2022 Legislative Session Update: Part Two

March 30, 2022 | Parker Beene, Maggie Davis, Beth Giambrone

An empty, rolling rural roadEarlier this month, ASTHO provided a brief update on five of our top 10 public health state policy issues to watch during the 2022 state and territorial legislative sessions—this update looks at the remaining five issues. By the end of March, at least 12 states will have concluded their regularly scheduled 2022 sessions, with several states passing laws on important public health issues such as implementing the 988 national crisis helpline and expanding access to broadband internet in rural communities.

Mental and Behavioral Health

From 2015-2019 an estimated 10.6 million U.S. adults reported having suicidal thoughts in the past year, with rates of youth suicidal behavior increasing during the pandemic. In its 2022 mental and behavioral health prospectus, ASTHO highlighted the urgent need to enhance suicide prevention efforts nationwide and anticipated several policy proposals states would consider to do so. One such option was enacting state laws to facilitate implementing the national 988 crisis helpline, which is scheduled to launch nationwide in July 2022.

At least 10 states introduced bills in 2022 to facilitate the implementation or promotion of the 988-crisis helpline. For example, the West Virginia legislature passed SB 181, which directs the Secretary of Health to designate call centers to provide crisis intervention services through the national 988 hotline 24/7 and authorizes them to hire employees and enact regulations as necessary to implement and operate the hotline. If signed into law by the governor, the bill would also allow providers to be reimbursed by the state for crisis stabilization services provided to uninsured or underinsured recipients.

Rural Health

On average, Americans living in rural areas travel more than 20 miles further for common inpatient health care services than Americans in urban areas. While telehealth services could help alleviate the need to travel as often, 22.3% of Americans in rural areas do not have access to fixed broadband, compared to 1.5% in urban areas. In the 2022 rural health prospectus, ASTHO anticipated efforts from states to close the digital divide by expanding broadband internet access for rural communities. Currently, at least 25 states have introduced or enacted legislation that would expand the infrastructure of rural broadband, with some states allocating recent federal funds to support rural broadband access.

Wyoming recently enacted legislation (SF 66) authorizing the use of funding from the American Rescue Plan Act to increase broadband connectivity in rural, unserved, and underserved areas of the state, conditional on matching funds from the private sector. The bill also signified the intent of the legislature to leverage additional funds from the Investment and Jobs Act for this purpose. In approving the legislation, Governor Gordon stated that access to broadband was his priority, and with his line-item veto authority removed language the governor believed may reduce the affordability of broadband.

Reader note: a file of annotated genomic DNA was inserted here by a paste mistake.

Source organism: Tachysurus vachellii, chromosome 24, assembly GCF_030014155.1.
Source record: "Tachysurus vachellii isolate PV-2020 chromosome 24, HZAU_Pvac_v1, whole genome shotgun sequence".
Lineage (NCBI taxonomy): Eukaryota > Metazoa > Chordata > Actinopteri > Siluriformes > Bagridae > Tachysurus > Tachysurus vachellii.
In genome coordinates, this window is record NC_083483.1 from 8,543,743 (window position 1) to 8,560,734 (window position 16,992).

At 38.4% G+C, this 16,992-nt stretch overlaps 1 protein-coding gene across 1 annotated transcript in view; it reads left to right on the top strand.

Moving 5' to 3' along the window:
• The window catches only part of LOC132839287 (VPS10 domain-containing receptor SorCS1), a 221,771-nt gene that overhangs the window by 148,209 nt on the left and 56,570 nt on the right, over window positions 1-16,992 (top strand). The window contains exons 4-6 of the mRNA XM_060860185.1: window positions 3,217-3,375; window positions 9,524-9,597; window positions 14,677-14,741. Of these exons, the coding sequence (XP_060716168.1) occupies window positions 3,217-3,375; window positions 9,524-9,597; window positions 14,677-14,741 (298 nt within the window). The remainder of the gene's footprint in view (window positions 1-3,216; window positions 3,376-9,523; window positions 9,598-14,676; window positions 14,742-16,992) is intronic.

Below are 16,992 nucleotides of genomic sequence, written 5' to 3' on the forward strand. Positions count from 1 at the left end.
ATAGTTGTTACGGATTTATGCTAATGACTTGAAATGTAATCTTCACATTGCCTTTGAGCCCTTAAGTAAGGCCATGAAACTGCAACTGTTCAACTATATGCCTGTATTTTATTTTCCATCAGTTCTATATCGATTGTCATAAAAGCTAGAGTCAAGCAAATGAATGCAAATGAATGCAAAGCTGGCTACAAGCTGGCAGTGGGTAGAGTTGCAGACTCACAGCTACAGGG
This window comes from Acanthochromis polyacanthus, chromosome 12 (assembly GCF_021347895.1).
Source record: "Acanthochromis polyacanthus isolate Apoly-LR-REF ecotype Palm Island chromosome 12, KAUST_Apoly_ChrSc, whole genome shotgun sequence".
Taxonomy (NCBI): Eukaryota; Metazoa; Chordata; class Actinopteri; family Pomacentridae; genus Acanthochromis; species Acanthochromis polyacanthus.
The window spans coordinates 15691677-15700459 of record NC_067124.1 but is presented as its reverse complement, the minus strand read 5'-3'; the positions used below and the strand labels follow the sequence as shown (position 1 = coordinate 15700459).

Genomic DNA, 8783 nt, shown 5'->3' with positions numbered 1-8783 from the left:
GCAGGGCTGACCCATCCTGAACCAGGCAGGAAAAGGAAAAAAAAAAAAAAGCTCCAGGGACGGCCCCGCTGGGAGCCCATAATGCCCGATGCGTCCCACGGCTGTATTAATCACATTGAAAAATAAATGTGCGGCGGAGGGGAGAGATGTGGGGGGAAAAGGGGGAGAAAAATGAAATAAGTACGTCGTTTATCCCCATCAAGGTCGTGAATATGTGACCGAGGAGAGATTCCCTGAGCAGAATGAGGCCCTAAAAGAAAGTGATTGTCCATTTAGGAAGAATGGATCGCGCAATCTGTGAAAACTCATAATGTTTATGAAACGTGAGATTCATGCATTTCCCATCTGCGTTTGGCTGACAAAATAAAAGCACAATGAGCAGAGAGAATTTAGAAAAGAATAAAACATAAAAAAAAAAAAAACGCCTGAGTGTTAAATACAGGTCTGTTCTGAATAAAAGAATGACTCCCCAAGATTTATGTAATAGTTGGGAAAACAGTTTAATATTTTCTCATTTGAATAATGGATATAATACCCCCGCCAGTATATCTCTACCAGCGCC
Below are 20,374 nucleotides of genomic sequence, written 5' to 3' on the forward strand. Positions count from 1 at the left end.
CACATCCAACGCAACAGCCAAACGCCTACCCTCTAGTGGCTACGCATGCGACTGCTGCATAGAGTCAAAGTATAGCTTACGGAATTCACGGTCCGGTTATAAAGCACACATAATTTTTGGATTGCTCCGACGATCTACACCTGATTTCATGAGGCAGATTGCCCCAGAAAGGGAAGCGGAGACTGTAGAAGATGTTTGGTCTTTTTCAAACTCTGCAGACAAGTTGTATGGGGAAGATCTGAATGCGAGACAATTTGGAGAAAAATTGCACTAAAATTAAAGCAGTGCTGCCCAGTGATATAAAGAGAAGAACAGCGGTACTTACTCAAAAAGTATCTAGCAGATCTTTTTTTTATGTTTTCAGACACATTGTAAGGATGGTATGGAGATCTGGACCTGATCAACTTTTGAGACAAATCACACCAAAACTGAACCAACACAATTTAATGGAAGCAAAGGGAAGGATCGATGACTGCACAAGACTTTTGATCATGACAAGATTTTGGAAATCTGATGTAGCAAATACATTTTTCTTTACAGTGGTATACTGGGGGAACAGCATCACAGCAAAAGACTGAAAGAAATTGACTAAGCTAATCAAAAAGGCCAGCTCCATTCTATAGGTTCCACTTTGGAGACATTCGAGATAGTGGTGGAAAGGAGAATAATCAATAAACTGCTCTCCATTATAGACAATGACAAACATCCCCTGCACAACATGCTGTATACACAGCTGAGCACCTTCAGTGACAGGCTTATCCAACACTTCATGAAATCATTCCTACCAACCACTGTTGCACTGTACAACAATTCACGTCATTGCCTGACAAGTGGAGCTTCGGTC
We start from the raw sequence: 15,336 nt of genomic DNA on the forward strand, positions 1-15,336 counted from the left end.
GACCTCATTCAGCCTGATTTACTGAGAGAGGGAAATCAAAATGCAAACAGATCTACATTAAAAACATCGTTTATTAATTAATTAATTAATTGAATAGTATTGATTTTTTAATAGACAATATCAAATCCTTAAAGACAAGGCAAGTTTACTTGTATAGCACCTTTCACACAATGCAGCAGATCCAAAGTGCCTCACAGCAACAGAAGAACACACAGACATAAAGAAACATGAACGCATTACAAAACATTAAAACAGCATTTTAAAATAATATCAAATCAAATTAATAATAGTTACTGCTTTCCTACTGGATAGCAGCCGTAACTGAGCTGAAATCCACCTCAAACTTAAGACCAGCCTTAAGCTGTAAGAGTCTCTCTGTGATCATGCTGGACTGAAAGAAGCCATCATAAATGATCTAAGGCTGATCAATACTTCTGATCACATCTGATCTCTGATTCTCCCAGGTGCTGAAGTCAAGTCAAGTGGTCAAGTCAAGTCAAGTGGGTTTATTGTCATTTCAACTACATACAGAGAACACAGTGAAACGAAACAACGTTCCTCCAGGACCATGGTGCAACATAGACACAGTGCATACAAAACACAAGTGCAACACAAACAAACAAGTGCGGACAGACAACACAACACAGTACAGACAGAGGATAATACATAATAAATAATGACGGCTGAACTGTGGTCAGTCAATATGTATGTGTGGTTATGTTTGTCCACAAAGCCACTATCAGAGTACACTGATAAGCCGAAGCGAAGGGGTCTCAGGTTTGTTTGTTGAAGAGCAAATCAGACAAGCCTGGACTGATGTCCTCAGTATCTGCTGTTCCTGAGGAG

E-Cigarettes and Flavored Tobacco Products

While public health works to reduce tobacco use in all forms, policymakers are focusing on e-cigarettes and flavored tobacco products to reduce youth smoking rates. As detailed in the 2022 e-cigarette and flavored tobacco prospectus, ASTHO anticipated that states would continue to consider laws limiting nicotine concentration levels in vapor products and bans on flavored tobacco products. For example, the New Jersey Senate is considering S 1039, which would limit nicotine concentrations in vapor products sold in the state to no more than 2% and prohibit selling e-liquids mixed with substances other than those created by the manufacturer.

Five jurisdictions (California, Massachusetts, New Jersey, New York, and Washington, D.C.) enacted a tobacco flavor ban by the end of 2021. In 2022, eight states (Colorado, Connecticut, Hawaii, Illinois, Indiana, Rhode Island, Minnesota, and Washington) have introduced flavor ban legislation to date. For example, Hawaii’s House of Representatives passed HB 1570, currently under consideration by the Hawaii Senate, which would prohibit the sale of any flavored tobacco or synthetic nicotine products in the state after Jan. 1, 2023. Additionally, the bill would make it unlawful for e-cigarette companies to market or promote their products in a way intended to encourage people under 21 to purchase the product.


The federal government set a goal of ending the HIV epidemic in the United States by 2030, supporting strategies such as expanded testing, treatment, and access to prophylaxis to achieve their goal. ASTHO’s 2022 HIV prospectus highlighted evidence-based strategies states have been using to reduce the spread of HIV, including increasing access to pre- and post- exposure prophylaxis (PrEP). At least eight states have introduced bills related to increasing access to PrEP. For example, the Maryland House is considering SB 355, which would expand pharmacists’ scope of practice to include prescribing and dispensing PrEP.


The EPA released a three-year plan outlining a national strategic roadmap that established a Per- and Polyfluoroalkyl substances (PFAS) council set to develop a necessary plan of action to restrict PFAS chemicals from getting into the environment. In its 2022 PFAS legislative prospectus, ASTHO anticipated that states would consider legislation to establish state water quality standards, further restrict the use of PFAS in firefighting equipment, and prohibit the use of PFAS in food packaging. So far in 2022, more than 20 states have introduced bills relating to PFAS. For example, the Washington State legislature passed HB 1694 which, if signed by the governor, streamlines the process to regulate consumer products containing PFAS chemicals, such as clothing and firefighting foam.